|Man dies negotiating "Picket Fence" on Rogue|
|Written by Jane Stebbins, Pilot staff writer|
|July 17, 2013 09:58 am|
A Spartanburg, S.C., man drowned two days shy of his 57th birthday near the Blossom Bar rapid of the Rogue River last Friday.
According to Sheriff John Bishop, volunteers from the Agness Fire and Rescue Department and Sheriff’s Marine Deputy Ted Heath responded to the 4 p.m. report of a possible drowning at Foster Bar, about 50 miles up to Rogue River from Gold Beach.
Reports indicate Steven D. Hoyer was trying to negotiate the channel at the top of Blossom Bar known as “Picket Fence,” and while trying to get his raft free, he slipped and fell into the river. Occupants of a private powerboat recovered Hoyer several hundred feet downriver and conducted CPR on him for about 30 minutes while help was en route.
Hoyer was an experienced rafter, and it is unknown at this time if he drowned or if his death is related to a medical condition.
Blossom Bar is located in the Wild and Scenic Area of the Rogue River and the Picket Fence drop is considered to be the second-most difficult section of the overall-Class III river.
That section of river is rated Class IV, among the more difficult of the rapids along the river. According to various websites about those rapids, Picket Fence has a large hole in which boaters can get stuck, as thousands of cubic feet per second pour in from behind and the “fence” of boulders blocks rafters from going forward.
According to BlossomBar.com, raft guides must make a quick left-to-right move to avoid the Picket Fence on the south bank. It’s not a particularly difficult maneuver, but getting swept into the hole has had deadly consequences. Some get pulled and held under the rocks there. Others have tried to swim to shore and become tangled in boat rope and drowned. Others are tossed from their boats, various news accounts have reported.
Boaters are advised to scout the route, watch other boaters take the rapid, take their time and portage around if there are any doubts about getting through safely.
There were no deaths on the river between 1998 to 2007, but since then, and including Hoyer, six people have died.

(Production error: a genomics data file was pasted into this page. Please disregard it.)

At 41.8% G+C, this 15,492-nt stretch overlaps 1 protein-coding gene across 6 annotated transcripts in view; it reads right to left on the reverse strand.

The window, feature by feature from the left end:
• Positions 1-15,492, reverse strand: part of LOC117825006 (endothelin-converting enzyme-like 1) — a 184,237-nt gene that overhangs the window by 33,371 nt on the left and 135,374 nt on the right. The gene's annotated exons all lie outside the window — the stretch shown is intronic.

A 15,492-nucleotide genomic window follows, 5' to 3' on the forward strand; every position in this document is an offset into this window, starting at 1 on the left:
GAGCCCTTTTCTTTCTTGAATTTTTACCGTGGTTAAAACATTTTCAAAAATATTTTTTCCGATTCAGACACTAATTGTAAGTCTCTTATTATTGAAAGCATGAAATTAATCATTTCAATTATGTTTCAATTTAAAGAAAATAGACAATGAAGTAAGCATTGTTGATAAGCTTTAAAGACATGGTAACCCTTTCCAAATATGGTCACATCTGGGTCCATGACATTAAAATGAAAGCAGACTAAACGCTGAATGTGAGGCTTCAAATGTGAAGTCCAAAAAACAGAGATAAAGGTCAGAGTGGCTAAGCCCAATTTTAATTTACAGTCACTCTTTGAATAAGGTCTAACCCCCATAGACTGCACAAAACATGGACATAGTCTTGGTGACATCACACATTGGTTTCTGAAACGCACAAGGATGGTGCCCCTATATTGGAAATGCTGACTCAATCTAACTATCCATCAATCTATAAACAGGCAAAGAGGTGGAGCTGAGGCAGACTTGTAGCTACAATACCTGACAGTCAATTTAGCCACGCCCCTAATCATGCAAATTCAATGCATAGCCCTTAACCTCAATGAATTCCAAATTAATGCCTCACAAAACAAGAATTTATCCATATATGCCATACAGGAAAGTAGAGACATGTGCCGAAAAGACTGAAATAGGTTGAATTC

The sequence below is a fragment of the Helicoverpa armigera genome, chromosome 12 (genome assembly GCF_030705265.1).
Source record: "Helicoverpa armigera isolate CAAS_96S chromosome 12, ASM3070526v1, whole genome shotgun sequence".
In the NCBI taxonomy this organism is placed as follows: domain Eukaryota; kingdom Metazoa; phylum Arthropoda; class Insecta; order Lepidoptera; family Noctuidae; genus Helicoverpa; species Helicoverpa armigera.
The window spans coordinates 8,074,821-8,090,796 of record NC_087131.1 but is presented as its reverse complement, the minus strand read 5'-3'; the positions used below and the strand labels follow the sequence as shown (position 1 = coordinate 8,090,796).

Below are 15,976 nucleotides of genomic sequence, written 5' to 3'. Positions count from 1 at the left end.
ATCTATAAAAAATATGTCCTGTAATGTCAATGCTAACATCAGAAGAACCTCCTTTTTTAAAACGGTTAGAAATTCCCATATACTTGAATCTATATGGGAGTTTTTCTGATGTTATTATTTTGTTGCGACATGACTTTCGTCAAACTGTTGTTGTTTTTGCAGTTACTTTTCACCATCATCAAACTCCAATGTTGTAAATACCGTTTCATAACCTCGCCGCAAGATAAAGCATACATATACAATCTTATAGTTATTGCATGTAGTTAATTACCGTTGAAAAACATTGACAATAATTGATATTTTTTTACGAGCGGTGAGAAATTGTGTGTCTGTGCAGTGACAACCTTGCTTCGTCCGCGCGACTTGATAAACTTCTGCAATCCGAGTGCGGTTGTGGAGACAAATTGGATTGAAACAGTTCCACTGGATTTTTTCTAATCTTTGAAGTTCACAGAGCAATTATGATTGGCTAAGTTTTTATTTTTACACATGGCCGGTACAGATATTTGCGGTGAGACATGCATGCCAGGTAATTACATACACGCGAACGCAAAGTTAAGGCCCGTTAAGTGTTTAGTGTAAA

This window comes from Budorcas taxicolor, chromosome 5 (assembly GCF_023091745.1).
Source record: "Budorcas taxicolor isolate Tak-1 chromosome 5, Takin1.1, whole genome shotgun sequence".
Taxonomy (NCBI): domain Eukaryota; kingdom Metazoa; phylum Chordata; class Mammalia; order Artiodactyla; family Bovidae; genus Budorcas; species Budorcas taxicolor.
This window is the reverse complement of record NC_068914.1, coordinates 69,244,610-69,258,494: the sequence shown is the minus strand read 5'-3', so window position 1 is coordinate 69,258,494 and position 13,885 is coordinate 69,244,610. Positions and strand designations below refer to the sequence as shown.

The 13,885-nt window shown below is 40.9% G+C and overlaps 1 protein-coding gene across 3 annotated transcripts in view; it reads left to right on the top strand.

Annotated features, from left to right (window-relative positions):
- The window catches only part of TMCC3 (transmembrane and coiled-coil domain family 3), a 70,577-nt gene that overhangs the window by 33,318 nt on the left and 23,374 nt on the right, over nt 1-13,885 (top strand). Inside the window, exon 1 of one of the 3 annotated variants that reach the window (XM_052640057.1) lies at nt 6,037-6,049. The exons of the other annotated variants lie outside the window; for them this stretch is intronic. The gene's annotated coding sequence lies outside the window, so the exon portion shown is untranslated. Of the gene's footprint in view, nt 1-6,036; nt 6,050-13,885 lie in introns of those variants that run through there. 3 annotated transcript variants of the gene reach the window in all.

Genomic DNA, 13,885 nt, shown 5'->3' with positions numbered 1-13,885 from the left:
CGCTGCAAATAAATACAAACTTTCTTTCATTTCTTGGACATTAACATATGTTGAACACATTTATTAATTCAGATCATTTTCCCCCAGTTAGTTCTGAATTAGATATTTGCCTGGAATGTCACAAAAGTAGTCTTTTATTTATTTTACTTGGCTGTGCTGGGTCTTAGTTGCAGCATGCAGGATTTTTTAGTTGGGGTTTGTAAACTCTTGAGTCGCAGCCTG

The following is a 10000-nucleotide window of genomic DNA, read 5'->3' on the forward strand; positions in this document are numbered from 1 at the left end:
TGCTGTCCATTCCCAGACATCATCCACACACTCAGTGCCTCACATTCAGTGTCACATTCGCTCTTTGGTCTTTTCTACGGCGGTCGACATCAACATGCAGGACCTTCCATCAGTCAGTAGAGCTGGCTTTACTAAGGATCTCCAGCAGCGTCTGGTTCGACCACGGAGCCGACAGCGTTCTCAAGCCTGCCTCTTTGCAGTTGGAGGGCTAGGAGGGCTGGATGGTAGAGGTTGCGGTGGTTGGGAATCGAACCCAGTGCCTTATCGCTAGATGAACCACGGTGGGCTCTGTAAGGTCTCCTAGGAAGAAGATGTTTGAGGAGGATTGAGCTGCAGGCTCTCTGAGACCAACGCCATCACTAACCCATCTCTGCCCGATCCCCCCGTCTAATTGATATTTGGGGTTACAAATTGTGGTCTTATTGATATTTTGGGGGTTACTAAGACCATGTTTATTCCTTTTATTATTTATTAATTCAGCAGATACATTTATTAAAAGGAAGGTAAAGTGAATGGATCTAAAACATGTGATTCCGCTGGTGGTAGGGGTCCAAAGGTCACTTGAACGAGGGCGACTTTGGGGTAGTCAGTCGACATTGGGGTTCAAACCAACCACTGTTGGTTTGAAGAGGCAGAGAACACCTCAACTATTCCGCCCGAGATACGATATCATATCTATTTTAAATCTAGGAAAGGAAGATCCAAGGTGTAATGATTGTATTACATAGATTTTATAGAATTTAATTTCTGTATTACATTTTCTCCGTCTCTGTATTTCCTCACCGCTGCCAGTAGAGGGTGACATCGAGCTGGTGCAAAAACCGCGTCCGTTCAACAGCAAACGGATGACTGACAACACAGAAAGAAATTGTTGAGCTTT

Marty Law, boating safety program manager for the Oregon Marine Board, said that section of the river is among the deadliest rapids in the state. That takes into account the almost 13,000 or so rafters who ply the Rogue River each season, the force of the water, and that rescues are often difficult as the area is only accessible by powerboat or helicopter.
Many were wearing life jackets. Many had experience. But low discharge and water flows are hanging up even the most experienced boaters on the Rogue River this season.
It’s been particularly rough on the Rogue with three out of five statewide fatalities occurring there since January, according to the Oregon State Marine Board.
“Even when the water levels are lower, the power and force of the current is so strong, that any loose clothing, lines, etc., can easily get snagged between boulders, potentially holding a person hostage or worse, leading to drowning,” said Deputy Ernie Fields from the Josephine County Marine Patrol. Fields has been a marine law enforcement whitewater instructor for nearly a decade and has seen what the force of the rivers can do. “There are so many rocks and the water is so low — I haven’t seen it this low in a long time,” Fields added.
The Oregon State Marine Board and marine law enforcement strongly urge boaters to take the following precautions:
•Scout the river before running it. Rivers are dynamic, and don’t stay the same over time. Boulders move, trees fall, and currents shift. When in doubt —scout and portage out.
•Float toys such as air mattresses, inner tubes and inflatable rafts were not designed for use on rivers. They do not provide adequate flotation and puncture easily. It only takes one tree limb. These float toys are also less maneuverable and often lead boaters directly into strainers and other underwater hazards. If you’re on a river, be in a well-constructed boat designed for white water use.
•Wear a life jacket. All boaters are required to wear a U.S. Coast Guard approved life jacket when operating on Oregon rivers with Class III rapids or higher.
•Boat with others and stay within sight of other companions.
•Know your limits and how to self-rescue. Be sure your skills and experience are equal to the river and the conditions. If you’re feeling tired and fatigued, find a place to pull off and rest.
•Wear protective clothing for your hands, feet and head. Helmets are highly recommended in rapids with boulders.
Fields reminds boaters, “We want folks to have fun and create great memories, but be hyper-vigilant when it comes to your safety.”